Making an Asiatic Composite Bow

by Markus Klek



What is an Asiatic composite bow?
It is the most sophisticated and technologically advanced type of bow, being made entirely of natural materials like wood, horn, sinew, and hide or fish glues. These type of bows have been developed in multiple styles all over Asia and were in use until slowly replaced by firearms. Several of these bows are still being made by professionals today.

This is the first bow of this type I have made and it was more of a learning process than anything else. I was able to make a bow that shoots and did not break, but it was a far cry from a masterpiece.

After having made a number of selfbows and sinew backed recurves, this king of bows was always in the back of my mind. Over the years, I collected materials and read articles and books on the subject and it seemed harder and harder to actually make one. Then suddenly, while my lovely wife was on a trip to India, the time was right.

I did not replicate a certain bow or any specific style of bow, but opted to make a bow that would be on the safe side, that would not break or warp and be reliable to use.

This article will be on the work process only and not on composite bows in general.


Getting started:

The Horn Strips

The length and width of the bow were pretty much determined by the pieces of horn I could cut from the gemsbok horns (Africa) that I had ordered.
The horn was split down the center into two halves with a hacksaw, while being held in a vise. The solid tips and the somewhat thin and frizzy ends were cut off, so that I ended up with two pieces, 19 inches long. Then the rippled outside was worked smooth with a coarse file and the inside was shaved down with a homemade tool held at a 90 degree angle, in order to achieve an even thickness of ca. 3/16 inch.

Finish strip, unworked horn and horn shavings

This was many hours of work already, but now the fun starts.
Bending those pieces into nice flat strips that actually end up looking like store bought pieces of fiberglass. What an amazing transformation!!!
By boiling the horn and clamping it down flat, it will stay in that shape once cooled. I used a big square aluminum foil dish and put it over two flames on our kitchen gas stove. In my case, the horn is being clamped between two solid flat surfaces like a block of wood and a metal strip.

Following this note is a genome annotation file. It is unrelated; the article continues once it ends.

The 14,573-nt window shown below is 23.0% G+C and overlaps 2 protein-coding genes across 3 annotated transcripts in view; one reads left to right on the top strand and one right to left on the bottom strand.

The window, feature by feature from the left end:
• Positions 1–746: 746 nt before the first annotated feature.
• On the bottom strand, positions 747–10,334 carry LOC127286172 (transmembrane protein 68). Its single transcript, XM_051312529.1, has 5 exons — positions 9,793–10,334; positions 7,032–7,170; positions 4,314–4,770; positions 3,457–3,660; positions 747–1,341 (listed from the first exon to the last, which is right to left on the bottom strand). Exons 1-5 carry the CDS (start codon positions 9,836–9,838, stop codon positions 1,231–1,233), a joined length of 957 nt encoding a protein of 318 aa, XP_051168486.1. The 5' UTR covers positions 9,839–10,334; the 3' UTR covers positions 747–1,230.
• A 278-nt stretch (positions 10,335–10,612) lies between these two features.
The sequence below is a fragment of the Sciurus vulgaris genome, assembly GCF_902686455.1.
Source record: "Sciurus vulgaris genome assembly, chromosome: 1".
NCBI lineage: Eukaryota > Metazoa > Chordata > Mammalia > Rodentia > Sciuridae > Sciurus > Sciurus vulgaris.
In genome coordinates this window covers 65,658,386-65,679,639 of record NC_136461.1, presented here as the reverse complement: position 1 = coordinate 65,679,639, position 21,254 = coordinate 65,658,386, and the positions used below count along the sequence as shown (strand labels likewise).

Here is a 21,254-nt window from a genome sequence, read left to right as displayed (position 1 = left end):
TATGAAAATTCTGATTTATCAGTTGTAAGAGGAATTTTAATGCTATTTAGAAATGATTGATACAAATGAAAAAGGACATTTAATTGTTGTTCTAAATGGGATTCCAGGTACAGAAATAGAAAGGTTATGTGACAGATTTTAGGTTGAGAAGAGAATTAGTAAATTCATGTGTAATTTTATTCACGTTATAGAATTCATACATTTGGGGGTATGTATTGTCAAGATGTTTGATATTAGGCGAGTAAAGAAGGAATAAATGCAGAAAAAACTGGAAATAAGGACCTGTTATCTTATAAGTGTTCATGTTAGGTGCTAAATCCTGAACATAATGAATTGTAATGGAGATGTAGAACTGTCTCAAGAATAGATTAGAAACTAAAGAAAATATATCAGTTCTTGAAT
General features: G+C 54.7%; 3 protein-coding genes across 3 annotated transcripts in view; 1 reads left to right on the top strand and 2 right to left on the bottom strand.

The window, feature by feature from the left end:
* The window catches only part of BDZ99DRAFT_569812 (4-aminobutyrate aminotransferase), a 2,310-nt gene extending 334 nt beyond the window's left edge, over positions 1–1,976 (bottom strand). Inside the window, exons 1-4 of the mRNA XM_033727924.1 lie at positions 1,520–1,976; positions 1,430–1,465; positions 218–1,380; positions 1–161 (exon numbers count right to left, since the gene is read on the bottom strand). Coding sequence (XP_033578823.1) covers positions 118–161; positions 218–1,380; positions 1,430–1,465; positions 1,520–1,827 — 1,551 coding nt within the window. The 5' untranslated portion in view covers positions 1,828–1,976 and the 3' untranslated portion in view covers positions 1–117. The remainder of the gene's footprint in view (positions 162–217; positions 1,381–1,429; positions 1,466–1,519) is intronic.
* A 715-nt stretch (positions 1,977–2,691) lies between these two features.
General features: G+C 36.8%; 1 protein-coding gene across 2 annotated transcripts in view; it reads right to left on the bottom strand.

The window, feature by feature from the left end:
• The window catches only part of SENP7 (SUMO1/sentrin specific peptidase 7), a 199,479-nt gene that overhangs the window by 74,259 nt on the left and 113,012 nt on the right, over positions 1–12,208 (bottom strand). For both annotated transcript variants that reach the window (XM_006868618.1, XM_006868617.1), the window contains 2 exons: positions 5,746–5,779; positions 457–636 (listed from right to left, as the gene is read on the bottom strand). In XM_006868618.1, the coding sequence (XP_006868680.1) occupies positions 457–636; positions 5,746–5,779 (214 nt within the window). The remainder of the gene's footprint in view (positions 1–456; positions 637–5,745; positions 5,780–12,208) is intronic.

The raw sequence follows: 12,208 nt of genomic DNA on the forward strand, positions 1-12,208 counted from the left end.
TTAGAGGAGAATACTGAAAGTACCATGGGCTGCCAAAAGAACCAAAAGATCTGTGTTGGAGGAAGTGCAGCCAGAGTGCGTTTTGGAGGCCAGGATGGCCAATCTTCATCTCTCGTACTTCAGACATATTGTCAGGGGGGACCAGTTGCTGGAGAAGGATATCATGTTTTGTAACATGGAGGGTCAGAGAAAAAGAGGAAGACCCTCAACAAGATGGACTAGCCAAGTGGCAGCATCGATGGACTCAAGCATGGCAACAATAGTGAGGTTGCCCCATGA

If you put your C-clamps right on the horn, you will get some deep dents. Now place the whole assembly under boiling water with only the C-clamps sticking out so you can gradually tighten them while the horn softens. I boiled the hell out of the horn and it was not damaged! Refill your pan with hot water when necessary . It took a while of fiddling with those clamps while steam was fogging up my glasses. I burned my fingers on the hot pan and almost got boiling water on my feet. Imagine the workshops back then, where they were working on batches of 500 bows at a time.
Once I got those pieces 90% flat, I took a knife or file and filed them into nice rectangular strips. I then shaved the horn strips to their final thickness of 2/16 inches. The final dimensions were: 19 inches long, 2/16 inches thick, and tapering from 1 inch to 1 5/8 inches wide
Hey, look at those two neat strips!!!.


The Wood Core

I used rock maple for the core. Moreover, as with a piece of wood for bow making, the grain should run straight. I did cut it with a table saw into a rectangular strip of 2/16-inch thickness. That's it!!


The Handle

The handle will be glued to the back of the bow and not to the belly as with self-bows.
Some bows have an extreme reset in the handle, but I settled on ca. 20 degrees because more reset would stress the limb-handle connection more and make the bow unstable.
The question of how thick, how wide and how long of a handle to make takes some playing with those variables. I tend to make them fairly chunky because weight in the handle does not slow down the arrow. I feel it adds weight to the bow where it is permissible and so adds stability (any comments?).
I make bows symmetrical, meaning no long and no short limb and I shoot from the center just holding the bow lower in the handle. Why? I don't know. The handle ended up to be ca. 6 1/2 inches long, 1 1/8 inches wide and 1 1/2 inches deep. I steamed the wooden core and clamped it to the handle. After it cooled and dried, I glued the pieces together with epoxy.


Gluing Horn to Core

Epoxy sounded like one more safety feature. I did not have the nerve to play with fish glue!
I made the horn reach ca. 1 inch into the handle and filled the space between the two horn strips with a piece of sheet brass. Again to add weight to the bow. I used metal straps as support for an even gluing and 8 clamps on each limb. After that, cut the excess wood to match the horn. At this point, I used rawhide to bind the handle-core-horn connection, as this area will undergo a lot of stress.


The Ears

Spruce is recommended for its lightness and stiffness, so I opted for 6 inches long ears coming of at an angle of 45 degrees. I made them out of two parts, to leave the limbs as long as possible and to get an extra glue line. Next time, I will use a less complicated way of making them. However, at this point I did not want any part to break off or separate when I string that bow up.